The Clothesline is a manipulatable number line that makes the facilitation of class discourse on number sense much more efficient and effective. The Clothesline is dynamic, meaning that the “benchmark” numbers may be adjusted when needed, as well as the values that are placed on the line. My friend and colleague, Tim McCaffery (@timsmccaffrey) of Fontana Unified says it best, “The Clothesline is the master number sense maker.” I couldn’t agree more.
The greatest tool for teaching number sense is the number line. Unfortunately, this simple, powerful vehicle gets left behind in elementary grades. However, used properly throughout the secondary grades, the number line can develop deep, flexible number sense as well as conceptual understanding of variables, signed numbers, rules of exponents, algebraic expressions, geometric relationships, statistics and other key mathematical ideas.
MPJ did not invent the Clothesline activity. The idea has been around in various forms for a long time. I was inspired by a presentation of my friend, Kelli Wise (Kwisenbct@gmail.com), at Riverside County’s MaTHink Conference. What I have done here is created a structure, numerous “Tent Sets” (available on the various pages of this site: Benchmarks, Numbers, Algebra, Geometry, Statistics) and ideas for facilitating the Clothesline, all in one easily accessible place.
The General Idea:
A student or a group are given a set of numbers or expressions (typically a set of 2 or 3) which are written on folded paper (tents) to be properly placed on a hanging number line (clothesline). Class discussion offers opportunity for students to clear up misconceptions, before committing the answer to static paper. It is really is that simple.
The Answer Document: (PDF)
This allows for students to record the final results of each tent set.
My primary routine for the clothesline activity is as follows:
- Leave the Benchmark numbers with a few blanks and a black marker next to the clothesline.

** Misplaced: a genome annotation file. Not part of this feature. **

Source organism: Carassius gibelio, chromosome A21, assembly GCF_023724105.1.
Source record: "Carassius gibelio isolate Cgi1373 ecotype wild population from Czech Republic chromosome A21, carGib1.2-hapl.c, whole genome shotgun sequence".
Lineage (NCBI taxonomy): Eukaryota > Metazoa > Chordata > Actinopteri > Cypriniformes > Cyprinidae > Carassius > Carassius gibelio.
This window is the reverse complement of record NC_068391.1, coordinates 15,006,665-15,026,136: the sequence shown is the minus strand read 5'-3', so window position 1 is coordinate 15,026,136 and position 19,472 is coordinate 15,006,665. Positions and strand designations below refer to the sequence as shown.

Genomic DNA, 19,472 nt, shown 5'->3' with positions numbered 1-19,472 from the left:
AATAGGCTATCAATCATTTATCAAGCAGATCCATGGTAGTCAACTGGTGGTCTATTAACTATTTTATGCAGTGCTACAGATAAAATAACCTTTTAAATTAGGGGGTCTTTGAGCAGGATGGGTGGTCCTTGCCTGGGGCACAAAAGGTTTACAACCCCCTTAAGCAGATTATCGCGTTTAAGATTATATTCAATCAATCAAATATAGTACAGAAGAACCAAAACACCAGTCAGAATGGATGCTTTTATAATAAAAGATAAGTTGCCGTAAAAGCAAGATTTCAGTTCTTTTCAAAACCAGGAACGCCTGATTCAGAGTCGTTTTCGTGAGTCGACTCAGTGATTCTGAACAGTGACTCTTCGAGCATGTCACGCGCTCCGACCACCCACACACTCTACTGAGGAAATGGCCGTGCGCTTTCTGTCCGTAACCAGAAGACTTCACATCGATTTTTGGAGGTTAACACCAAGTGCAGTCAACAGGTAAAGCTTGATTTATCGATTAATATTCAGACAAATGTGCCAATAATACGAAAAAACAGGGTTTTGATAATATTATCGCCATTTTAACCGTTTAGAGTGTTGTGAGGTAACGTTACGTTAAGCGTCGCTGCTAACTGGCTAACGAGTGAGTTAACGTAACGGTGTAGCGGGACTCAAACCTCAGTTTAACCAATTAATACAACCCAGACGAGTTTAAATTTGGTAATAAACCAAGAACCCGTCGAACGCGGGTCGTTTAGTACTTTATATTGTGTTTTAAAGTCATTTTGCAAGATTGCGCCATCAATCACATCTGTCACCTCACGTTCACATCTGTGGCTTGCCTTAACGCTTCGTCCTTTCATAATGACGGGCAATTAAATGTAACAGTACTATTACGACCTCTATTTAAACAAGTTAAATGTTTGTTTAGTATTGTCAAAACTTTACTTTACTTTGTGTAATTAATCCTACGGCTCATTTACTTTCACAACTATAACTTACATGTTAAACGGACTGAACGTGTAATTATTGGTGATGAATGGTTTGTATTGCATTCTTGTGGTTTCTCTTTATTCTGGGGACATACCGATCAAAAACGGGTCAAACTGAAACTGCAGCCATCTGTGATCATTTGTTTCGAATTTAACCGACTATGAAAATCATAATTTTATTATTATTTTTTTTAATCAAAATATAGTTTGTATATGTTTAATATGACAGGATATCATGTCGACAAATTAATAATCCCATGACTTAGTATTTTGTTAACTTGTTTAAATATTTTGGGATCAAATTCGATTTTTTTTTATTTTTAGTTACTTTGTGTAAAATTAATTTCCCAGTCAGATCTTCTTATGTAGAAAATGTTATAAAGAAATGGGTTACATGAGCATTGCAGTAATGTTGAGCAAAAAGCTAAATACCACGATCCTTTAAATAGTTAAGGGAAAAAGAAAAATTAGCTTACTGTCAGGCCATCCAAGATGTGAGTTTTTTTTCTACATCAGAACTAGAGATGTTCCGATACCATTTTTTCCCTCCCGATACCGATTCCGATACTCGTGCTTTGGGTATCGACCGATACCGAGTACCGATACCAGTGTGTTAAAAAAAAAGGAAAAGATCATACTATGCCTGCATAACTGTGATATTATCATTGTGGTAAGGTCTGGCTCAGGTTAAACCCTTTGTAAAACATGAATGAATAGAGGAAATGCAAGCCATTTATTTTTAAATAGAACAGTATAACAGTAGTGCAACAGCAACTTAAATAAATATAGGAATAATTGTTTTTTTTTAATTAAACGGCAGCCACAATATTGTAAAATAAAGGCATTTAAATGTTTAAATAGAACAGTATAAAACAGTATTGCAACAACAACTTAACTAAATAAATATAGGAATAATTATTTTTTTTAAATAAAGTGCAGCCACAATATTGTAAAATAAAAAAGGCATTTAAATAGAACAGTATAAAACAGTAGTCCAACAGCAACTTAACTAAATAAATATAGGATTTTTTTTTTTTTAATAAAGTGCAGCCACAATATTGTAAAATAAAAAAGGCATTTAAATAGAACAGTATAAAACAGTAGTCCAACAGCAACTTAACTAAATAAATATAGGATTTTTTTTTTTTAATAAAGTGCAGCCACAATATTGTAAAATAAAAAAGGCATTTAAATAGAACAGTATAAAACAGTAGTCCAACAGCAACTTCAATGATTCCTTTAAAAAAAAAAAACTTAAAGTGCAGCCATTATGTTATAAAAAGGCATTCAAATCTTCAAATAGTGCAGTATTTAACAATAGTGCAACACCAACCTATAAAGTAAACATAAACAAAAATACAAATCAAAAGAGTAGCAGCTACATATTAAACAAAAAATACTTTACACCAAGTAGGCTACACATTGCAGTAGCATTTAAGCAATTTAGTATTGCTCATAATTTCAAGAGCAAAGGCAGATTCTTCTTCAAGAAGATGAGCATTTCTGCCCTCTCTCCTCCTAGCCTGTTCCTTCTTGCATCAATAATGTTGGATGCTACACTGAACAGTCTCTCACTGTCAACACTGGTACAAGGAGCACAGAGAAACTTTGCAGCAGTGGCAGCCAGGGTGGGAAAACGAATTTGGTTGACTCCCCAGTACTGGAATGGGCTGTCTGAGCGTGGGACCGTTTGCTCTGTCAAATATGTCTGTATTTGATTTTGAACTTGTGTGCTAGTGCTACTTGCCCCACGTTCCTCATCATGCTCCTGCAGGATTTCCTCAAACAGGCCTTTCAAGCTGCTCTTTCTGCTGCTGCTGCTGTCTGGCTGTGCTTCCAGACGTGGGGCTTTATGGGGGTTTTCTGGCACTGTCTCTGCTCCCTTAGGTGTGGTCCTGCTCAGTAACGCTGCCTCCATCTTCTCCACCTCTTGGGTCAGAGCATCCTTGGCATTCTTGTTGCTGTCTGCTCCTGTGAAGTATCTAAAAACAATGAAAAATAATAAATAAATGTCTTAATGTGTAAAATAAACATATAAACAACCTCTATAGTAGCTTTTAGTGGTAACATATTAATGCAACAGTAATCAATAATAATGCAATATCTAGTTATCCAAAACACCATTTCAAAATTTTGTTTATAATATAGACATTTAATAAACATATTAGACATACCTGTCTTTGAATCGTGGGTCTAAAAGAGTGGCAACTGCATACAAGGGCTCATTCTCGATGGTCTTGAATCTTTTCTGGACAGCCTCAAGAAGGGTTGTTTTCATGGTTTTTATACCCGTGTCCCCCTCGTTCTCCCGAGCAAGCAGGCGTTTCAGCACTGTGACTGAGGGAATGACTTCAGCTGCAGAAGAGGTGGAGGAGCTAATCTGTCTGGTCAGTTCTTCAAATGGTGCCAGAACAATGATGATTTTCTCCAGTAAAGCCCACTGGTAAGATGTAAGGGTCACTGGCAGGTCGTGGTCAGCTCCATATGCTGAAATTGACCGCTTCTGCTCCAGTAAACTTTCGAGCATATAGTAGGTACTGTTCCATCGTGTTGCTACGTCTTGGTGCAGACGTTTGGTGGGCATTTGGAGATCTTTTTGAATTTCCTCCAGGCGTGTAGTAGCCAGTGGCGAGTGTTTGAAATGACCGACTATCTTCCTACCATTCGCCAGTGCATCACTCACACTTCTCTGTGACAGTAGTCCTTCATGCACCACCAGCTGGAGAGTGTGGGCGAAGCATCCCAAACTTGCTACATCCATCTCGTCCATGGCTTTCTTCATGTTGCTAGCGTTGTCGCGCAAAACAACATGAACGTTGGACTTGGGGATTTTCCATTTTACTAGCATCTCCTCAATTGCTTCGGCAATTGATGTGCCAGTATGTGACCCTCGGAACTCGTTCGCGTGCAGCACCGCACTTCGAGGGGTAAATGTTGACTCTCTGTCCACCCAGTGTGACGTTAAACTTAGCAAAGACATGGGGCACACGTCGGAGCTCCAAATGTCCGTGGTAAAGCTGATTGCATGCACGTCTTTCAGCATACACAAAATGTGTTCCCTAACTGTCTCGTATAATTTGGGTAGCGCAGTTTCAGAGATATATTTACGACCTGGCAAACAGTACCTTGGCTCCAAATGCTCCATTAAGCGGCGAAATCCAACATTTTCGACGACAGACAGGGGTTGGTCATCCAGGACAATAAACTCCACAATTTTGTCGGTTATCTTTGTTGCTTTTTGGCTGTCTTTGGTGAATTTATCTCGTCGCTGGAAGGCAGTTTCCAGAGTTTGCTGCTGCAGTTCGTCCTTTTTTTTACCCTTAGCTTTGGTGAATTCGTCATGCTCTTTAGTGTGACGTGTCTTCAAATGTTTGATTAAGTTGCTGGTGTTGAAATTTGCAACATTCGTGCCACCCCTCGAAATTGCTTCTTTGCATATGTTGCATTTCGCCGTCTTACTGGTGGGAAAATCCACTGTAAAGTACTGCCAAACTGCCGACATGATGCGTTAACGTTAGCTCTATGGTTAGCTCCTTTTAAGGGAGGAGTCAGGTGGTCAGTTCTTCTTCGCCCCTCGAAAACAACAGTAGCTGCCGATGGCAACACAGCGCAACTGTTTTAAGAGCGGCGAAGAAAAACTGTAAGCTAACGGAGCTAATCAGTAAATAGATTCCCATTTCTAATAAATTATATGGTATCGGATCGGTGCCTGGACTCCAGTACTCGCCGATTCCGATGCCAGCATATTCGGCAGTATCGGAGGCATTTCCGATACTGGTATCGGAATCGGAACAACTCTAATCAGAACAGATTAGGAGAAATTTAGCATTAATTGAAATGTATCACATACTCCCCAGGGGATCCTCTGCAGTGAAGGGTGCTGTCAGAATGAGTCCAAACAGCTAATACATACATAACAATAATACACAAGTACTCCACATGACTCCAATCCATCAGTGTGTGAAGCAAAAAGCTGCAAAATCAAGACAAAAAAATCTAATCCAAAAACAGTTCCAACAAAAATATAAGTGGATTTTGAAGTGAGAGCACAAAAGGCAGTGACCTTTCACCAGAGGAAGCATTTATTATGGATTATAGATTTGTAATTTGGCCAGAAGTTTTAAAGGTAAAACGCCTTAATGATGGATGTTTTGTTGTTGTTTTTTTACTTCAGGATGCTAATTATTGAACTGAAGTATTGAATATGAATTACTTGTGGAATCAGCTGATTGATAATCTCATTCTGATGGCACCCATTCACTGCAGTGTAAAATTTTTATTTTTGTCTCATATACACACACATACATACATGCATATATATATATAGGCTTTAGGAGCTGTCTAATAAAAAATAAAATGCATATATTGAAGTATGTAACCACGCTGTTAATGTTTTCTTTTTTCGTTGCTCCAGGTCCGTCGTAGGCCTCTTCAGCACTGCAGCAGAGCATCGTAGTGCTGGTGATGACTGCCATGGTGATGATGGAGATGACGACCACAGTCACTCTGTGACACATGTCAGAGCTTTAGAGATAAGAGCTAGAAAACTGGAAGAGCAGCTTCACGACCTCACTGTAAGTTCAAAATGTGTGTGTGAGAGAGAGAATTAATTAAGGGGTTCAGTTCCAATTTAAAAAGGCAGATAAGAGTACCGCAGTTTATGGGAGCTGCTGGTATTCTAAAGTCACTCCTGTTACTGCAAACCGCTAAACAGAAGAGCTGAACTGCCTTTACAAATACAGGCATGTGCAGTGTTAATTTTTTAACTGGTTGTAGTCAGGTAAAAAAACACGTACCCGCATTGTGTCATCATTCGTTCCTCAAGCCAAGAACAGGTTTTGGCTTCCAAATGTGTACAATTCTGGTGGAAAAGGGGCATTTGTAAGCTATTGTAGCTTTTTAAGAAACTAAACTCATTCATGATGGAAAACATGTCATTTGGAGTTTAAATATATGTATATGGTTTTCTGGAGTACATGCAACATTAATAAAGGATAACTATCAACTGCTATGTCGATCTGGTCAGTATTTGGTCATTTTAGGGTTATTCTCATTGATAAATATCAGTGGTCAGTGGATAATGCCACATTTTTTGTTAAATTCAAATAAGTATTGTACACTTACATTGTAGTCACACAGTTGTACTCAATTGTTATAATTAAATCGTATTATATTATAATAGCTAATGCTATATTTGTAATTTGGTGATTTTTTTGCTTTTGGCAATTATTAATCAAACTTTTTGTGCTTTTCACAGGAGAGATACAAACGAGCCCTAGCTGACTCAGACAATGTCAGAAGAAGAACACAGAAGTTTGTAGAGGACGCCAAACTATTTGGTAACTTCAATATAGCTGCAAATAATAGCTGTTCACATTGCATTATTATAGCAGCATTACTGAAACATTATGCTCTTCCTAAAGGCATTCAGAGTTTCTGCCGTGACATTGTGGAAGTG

- Give a Tent Set to a group of students to go place on the clothesline. I write these values on the board for all to see.
- The group may add, move, remove or create Benchmarks as needed.
- Students at their desks are creating their own number line on a lapboard.
- Ask the class if they agree with the group’s response on the clothesline. Discuss the disagreements and errors.
- Have all students record on the Answer Document once there is consensus.
Another favorite routine, “Place or Correct,” is to give one card to one student, and have them place it on the Clothesline. I then hand the next card to another student and offer them to either place that card on the Clothesline OR change a card already on the Clothesline and give their card to another student in class. I especially like to do this when the number set is larger than 3 values.
At Their Desks:
I have had several conversations with educators about how to keep the students actively engaged at their desks, while other students go to the clothesline at the front of the classroom.
- Coolest Idea: Roberto Encarnacion of Redlands suggested using restaurant number stands for each group, to form a mini-clothesline on the desks.
- Easier Idea: I briefly considered having students use a number line on paper with paper number tiles to manipulate.
- Simplest Idea: I finally settled on just using lapboards. This allows me great flexibility in introducing new number sets, without the chore of creating new number tags or tiles. The erasability of the student work, still allows for the dynamic quality of the activity. Students can experiment until they have it correct, before they record on their papers.
Please send us your clothesline experiences and Tent Set suggestions to firstname.lastname@example.org.